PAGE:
Ohio’s Impact on the War Series: Hometown Units and the Civil War

By arohmiller, posted on August 14th, 2013.
Filed under: News
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Written by Bob Minton

The Civil War, possibly more than any other war in our history highlights the concept of hometown units. With building blocks like the company (100 men) or the regiment (10 companies) it is easy to see the ties to hometowns. The military today has changed and the hometown concept is no more. Recruits are placed in units with others from all over the country. During the Civil War a company often came from just one town or county. The regiment often was composed of companies from close geographic proximity. I’d like to highlight some things about the hometown and it’s impact on the Civil War soldier.

I’ll use some examples of the 14th Ohio Volunteer Infantry in its 90 day form, spring and early summer of 1861. With Lincoln’s call for volunteers companies were raised for the 14th from small towns like Wauseon, Bryan, Stryker, Defiance and others across northwest Ohio. A company of 100 men from a small town like one of these was a large portion of the population. These companies certainly aroused a sense of pride in the community. What a thrill it must have been for a town to send their finest men to fight for the country. Officers in these early companies were often a local dignitary or politician. Flags many times came from the hands of local seamstresses. Big spreads of food and drink were laid out before the men left. Nothing was too good for their boys! Hometown pride was at an all time high.

The company has now left, off to Toledo to form with the rest of the regiment. From there to Cleveland to train, to Columbus to obtain gear and finally towards western Virginia to fight the Johnny Rebs! The hometown now has apprehension. War begins to seem a little more real with the hometown boys off to fight. Fortunately, letters begin to make their way home from the front! One of my favorite things about the hometown feel of a Civil War unit is that letters were often published in the local paper. The 14th was no exception, with letters showing up detailing the adventures! I can picture the buzz in the community when a letter is published, news from the front! Is our father, son, brother or friend mentioned? Is he okay?

So far the news is good mostly. The lads were showered with flowers and cheered by the locals as they marched through town. Now, pies are brought to camp and shared with the men by others. What a grand thing it is for the hometown boys to be treated so well! But wait, the sick list is growing. Some of the home folks start to worry, the mood begins to change. Now the letters come from Virginia–enemy soil. Still, the lads are in fine spirits.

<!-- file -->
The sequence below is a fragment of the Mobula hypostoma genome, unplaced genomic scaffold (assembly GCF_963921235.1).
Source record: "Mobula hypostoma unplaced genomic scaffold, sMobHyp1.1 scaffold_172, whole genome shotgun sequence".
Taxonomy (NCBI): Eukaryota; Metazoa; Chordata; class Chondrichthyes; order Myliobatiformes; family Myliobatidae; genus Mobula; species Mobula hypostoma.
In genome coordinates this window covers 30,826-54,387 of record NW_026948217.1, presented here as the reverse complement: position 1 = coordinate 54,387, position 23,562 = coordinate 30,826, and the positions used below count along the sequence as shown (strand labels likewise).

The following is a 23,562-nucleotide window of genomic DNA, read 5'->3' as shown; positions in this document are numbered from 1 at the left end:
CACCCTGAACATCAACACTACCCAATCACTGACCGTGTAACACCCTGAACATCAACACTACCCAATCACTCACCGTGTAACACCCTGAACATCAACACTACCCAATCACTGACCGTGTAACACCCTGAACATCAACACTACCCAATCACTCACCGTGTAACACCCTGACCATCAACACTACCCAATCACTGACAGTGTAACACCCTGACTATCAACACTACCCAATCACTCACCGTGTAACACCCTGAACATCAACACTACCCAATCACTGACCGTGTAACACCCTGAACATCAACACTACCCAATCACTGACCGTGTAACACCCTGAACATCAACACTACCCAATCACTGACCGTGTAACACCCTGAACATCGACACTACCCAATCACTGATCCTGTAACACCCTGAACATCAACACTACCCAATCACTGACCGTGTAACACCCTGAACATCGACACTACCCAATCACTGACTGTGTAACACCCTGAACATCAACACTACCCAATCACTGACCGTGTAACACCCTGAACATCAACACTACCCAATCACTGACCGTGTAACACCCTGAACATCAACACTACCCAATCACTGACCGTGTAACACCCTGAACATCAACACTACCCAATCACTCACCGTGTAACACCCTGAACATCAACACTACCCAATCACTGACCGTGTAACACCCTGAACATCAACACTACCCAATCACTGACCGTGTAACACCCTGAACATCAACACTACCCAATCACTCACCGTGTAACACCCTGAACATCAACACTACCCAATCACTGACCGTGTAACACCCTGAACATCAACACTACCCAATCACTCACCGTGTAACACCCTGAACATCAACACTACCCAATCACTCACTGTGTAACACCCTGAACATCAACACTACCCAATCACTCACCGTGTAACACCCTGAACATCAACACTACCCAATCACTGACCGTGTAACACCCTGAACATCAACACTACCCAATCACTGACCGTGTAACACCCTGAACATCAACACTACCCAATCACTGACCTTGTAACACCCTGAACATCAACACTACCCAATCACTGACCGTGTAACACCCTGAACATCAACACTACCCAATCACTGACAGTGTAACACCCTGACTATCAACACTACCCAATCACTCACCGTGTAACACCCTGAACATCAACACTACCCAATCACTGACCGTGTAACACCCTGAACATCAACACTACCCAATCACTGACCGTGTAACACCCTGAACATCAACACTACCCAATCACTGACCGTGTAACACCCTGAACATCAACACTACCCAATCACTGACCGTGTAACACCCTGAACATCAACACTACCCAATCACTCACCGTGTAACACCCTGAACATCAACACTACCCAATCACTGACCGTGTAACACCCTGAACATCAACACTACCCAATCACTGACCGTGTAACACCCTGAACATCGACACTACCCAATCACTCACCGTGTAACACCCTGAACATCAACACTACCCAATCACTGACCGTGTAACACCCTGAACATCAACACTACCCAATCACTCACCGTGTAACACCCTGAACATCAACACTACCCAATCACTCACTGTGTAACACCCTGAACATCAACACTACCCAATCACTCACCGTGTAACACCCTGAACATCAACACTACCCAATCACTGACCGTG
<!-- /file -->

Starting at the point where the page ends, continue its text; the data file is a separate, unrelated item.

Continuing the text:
Now, the mood really begins to turn. The sick lists are growing, the first men die from disease. An officer is shot and killed accidentally. Battles are fought, men are killed and wounded. Small town boys, known to all in the community. A friend, a brother, a business partner. War is now brought to the doorstep of the hometown. Those letters that were so looked forward to now many times contain the list of the sick, the wounded, the dead. I picture the mood of a hometown ebbing and flowing based on the war news. How could it not? Today it is almost unheard of for more than one soldier from a small town being killed or wounded together. What must it have been like during the Civil War when 20, 30 or more may have become casualties in a matter of minutes? That impact on he hometown would be felt for years to come.

I also like to think of the men together and the impact hometown had. What must it have been like to serve with so many folks from home. Were you a good soldier? Did you carry your own weight? Were you brave? What about your morals? I bet those details made their way home in the letters. I think peer pressure played quite a part in the soldier’s performance. Folks tend to act a bit different around folks you know as opposed to those you don’t. You wanted to get back to that hometown, with your reputation intact I’d imagine.

Finally the homecoming, be it after 90 days, 3 years of service or the war. How many got back to that hometown? How many lost a leg or an arm? How many a father, a son? What skill did that lost soldier have, what business did he run? What voids did he leave? Each hometown has a story from the war. What story does yours have? What company or regiment came from your neck of the woods? What local business was started by or named after a hero from war’s gone by? What monument or street? I drive through many of our small towns each week for work. I see the monuments in the town square and wonder, what is the story? They are out there, waiting for you to discover!

 

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